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Gene May Be The Key To Heart Benefits Of Alcohol In Moderation.
Researchers report in The New England Journal of Medicine (Feb 2001 Issue 22), that people who drink moderate amounts of alcohol and who carry a specific gene that controls the rate at which alcohol is broken down in their blood are at dramatically lower risk of heart attack than those who carry other forms of the gene.

In a study of more than 1,000 male physicians who are taking part in a large long-term health study, Lisa M Hines and MJ Stampfer and colleagues found that moderate drinkers who carry 2 copies of a specific version of a gene, alcohol dehydrogenase - 3 (ADH3), have a substantially lower risk of having a heart attack compared with those who have only 1 copy or no copies of the gene. The gene controls how fast alcohol is broken down in the blood, or oxidized.

In general, the men who drank at least one alcoholic drink a day had a lower risk for heart attack than those who drank fewer than one a week. However, the most dramatic effect, was seen among the moderate drinkers who carry both copies of a specific form of ADH3, the slow-oxidizing form.Those with "slow oxidizers" had a reduction in their risk of heart attack of 86% and were also found to have high levels of HDL (good type) cholesterol. The same relationship was found between ADH3 gene type, alcohol use and HDL levels, in an independent study of 325 postmenopausal women from a different large-scale health study. The researchers say that the differences in HDL among people with different gene type accounts for some, but not all, of the differences in risk for heart attack. The speed with which alcohol is oxidized in the group also must play a role they contend.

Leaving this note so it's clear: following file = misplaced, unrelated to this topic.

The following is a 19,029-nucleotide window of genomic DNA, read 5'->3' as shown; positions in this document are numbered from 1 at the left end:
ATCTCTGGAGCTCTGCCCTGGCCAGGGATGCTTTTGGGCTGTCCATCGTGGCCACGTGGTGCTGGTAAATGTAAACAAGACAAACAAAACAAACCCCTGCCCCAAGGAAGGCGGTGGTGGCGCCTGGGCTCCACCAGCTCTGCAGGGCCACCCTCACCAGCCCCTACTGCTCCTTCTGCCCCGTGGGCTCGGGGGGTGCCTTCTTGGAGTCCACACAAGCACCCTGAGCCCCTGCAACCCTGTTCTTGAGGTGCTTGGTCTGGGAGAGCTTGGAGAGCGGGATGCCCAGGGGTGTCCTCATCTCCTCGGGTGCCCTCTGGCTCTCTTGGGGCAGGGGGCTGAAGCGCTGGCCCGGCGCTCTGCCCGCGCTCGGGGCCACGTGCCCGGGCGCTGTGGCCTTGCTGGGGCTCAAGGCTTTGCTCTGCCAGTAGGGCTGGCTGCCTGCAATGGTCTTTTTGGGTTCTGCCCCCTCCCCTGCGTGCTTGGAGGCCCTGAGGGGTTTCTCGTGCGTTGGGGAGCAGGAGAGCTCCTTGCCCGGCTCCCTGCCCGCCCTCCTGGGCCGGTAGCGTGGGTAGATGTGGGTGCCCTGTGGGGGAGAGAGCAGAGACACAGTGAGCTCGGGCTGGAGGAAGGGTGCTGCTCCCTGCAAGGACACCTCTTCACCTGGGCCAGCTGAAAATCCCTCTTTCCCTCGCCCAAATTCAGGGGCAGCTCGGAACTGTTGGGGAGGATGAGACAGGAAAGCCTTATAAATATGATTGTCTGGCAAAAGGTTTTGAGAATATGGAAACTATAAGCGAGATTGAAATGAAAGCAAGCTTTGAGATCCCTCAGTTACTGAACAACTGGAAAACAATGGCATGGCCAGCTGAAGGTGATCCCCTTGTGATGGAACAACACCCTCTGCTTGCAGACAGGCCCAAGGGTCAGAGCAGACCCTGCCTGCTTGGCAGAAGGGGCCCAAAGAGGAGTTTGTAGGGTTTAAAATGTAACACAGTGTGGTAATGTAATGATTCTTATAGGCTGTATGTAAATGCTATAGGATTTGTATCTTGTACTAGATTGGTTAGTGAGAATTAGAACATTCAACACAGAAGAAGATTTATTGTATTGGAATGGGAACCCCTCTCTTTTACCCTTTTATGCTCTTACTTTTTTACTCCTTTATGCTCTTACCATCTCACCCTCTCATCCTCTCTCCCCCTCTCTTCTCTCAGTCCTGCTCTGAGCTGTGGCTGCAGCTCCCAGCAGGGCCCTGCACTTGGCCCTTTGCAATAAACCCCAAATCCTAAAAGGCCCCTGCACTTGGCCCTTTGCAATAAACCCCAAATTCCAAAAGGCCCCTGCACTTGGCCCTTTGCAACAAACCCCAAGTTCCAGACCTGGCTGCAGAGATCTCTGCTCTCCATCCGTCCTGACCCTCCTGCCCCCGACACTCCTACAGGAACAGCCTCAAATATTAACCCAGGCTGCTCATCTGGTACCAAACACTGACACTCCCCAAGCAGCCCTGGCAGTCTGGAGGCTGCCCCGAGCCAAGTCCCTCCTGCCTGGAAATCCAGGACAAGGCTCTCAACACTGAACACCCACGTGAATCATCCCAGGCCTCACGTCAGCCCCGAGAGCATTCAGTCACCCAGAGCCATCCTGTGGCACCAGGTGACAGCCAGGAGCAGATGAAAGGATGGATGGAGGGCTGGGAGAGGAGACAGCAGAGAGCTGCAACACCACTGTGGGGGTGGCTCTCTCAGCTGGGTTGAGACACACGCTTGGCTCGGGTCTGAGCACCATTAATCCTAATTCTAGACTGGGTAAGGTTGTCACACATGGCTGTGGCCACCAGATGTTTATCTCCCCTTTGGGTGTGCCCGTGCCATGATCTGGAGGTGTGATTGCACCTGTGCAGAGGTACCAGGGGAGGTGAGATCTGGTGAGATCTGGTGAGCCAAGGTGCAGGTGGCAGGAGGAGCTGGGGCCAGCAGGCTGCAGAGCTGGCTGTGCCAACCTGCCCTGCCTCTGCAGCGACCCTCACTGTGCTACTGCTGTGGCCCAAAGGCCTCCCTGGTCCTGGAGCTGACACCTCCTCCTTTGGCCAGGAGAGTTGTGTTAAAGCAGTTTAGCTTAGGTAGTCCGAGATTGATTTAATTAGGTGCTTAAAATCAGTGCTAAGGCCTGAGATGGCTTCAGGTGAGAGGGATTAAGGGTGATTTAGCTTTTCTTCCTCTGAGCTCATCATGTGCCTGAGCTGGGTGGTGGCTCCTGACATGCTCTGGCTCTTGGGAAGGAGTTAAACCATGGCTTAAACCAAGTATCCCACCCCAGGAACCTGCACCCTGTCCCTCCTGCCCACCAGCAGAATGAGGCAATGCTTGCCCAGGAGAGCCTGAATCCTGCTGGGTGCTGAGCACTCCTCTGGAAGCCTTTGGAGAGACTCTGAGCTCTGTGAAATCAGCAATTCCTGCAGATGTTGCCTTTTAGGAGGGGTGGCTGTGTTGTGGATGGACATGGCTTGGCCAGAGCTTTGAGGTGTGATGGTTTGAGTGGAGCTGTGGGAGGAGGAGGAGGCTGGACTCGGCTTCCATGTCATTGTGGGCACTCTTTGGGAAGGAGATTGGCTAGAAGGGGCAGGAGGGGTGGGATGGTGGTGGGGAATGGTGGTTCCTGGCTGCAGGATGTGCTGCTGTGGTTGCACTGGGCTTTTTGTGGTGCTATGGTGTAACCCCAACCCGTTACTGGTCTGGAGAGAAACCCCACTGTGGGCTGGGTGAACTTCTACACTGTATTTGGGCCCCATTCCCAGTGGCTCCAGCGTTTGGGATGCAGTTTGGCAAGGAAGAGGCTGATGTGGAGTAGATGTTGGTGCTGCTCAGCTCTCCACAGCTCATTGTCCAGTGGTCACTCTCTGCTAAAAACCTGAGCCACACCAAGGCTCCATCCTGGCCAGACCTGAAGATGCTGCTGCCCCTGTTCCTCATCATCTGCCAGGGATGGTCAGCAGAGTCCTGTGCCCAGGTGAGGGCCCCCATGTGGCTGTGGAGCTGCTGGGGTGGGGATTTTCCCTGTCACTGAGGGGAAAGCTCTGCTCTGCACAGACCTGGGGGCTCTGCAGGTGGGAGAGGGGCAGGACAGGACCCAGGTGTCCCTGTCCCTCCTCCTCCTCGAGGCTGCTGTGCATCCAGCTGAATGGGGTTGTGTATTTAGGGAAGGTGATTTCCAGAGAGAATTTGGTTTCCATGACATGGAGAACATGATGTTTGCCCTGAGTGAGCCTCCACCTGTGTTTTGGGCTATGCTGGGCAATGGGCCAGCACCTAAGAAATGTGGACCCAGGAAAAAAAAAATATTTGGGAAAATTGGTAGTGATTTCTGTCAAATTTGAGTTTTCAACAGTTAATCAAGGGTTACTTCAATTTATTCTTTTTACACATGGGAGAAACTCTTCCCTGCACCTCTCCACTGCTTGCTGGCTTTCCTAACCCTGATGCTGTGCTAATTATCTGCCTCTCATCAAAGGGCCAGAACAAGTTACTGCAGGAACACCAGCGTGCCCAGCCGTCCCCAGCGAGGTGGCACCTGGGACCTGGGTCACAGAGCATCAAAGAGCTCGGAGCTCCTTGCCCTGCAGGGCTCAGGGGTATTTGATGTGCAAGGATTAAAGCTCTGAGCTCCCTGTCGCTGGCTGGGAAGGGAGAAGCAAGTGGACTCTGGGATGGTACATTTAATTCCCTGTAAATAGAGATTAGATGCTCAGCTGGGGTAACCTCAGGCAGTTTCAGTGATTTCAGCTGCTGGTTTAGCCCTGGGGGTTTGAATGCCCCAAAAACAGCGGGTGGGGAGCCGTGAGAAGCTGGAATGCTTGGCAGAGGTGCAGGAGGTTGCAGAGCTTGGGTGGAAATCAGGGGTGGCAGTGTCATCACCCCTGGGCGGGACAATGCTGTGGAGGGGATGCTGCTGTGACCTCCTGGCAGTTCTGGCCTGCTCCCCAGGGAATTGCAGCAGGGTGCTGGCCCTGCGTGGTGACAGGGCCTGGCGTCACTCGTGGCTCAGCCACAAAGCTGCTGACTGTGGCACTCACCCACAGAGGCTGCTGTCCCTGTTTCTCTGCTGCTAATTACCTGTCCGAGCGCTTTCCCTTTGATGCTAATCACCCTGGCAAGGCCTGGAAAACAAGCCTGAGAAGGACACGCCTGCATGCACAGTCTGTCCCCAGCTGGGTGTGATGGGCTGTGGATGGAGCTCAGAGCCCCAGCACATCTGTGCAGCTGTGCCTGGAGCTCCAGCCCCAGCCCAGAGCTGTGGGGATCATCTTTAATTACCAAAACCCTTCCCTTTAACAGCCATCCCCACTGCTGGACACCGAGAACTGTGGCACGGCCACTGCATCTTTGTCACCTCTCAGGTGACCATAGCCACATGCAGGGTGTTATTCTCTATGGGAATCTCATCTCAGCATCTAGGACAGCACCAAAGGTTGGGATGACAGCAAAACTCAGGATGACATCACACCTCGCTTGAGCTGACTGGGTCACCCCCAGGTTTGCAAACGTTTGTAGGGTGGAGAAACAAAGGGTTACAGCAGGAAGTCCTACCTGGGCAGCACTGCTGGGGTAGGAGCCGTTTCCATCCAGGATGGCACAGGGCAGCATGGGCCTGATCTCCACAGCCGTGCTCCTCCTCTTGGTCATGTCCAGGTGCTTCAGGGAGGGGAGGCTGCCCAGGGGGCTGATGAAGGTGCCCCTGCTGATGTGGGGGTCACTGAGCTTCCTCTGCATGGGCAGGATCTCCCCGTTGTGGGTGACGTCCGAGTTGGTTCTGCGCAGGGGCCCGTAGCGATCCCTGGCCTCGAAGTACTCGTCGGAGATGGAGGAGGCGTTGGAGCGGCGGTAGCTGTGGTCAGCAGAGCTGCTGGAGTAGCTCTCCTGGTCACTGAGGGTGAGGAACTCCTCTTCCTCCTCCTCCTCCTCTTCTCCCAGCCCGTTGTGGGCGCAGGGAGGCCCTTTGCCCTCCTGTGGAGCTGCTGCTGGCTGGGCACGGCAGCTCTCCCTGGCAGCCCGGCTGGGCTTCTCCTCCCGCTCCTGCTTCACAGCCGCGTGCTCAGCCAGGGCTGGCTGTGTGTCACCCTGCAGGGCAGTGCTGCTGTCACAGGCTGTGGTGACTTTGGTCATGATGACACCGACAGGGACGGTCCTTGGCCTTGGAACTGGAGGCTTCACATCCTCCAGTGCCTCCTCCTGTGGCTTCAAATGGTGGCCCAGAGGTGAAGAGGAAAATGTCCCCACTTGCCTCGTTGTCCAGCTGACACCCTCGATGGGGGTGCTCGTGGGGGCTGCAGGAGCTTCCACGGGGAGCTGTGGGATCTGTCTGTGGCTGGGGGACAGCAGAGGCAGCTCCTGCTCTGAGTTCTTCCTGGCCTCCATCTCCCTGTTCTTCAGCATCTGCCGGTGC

Edward A. Fisher, MD, PhD, ( Professor of Medicine and Director of Lipoprotein Research at the Cardiovascular Institute at Mount Sinai Medical Centre in New York) who served on an American Heart Association advisory panel on alcohol and heart disease commented on the findings, if borne out by further research, "Would be consistent with the notion that its alcohol in any form which give the majority of the protective effect" The fact that the slow oxidizers had the lowest risk for heart attack indicates alcohol itself, rather than a specific by-product released during its breakdown, may be responsible for the differences seen in the study subjects, says Fisher. "Basically, we know that people who drink moderate amounts of alcohol are at lower risk of heart disease, and part of that is because alcohol raises HDL, and people with this variant gene also have higher HDL levels; thats part of it," comments Meier Stampfer, MD, DrPH, Associate Professor of Epidemiology at Havard School of Public Health . "But we know that alcohol also works in other ways, because the HDL elevation doesnt explain everything, and its likely that anything that influences the rate of metabolism of alcohol is also going to affect alcohols impact on other pathways that arent as well understood as cholesterol." The study , says Stampfer, goes a long way towards debunking at least one proposed explanation for the heart-healthy effects of alcohol, which some researchers feel may be due to other factors such as diet, exercise, and lifestyle. "This should help to convince doubters, if there are any still around, about the cause-and -effect relationship of alcohol with heart disease, because the distribution of the genetic variation in the population is obviously unrelated to any of the characteristics that go along with moderate alcohol consumption for example, that people who choose to drink moderately are also the same ones who go jogging etc ..But you cant argue that this gene is distributed that way; people dont jog according to whether or not theyve got this gene, so it helps strengthen the cause-and-effect relationship."

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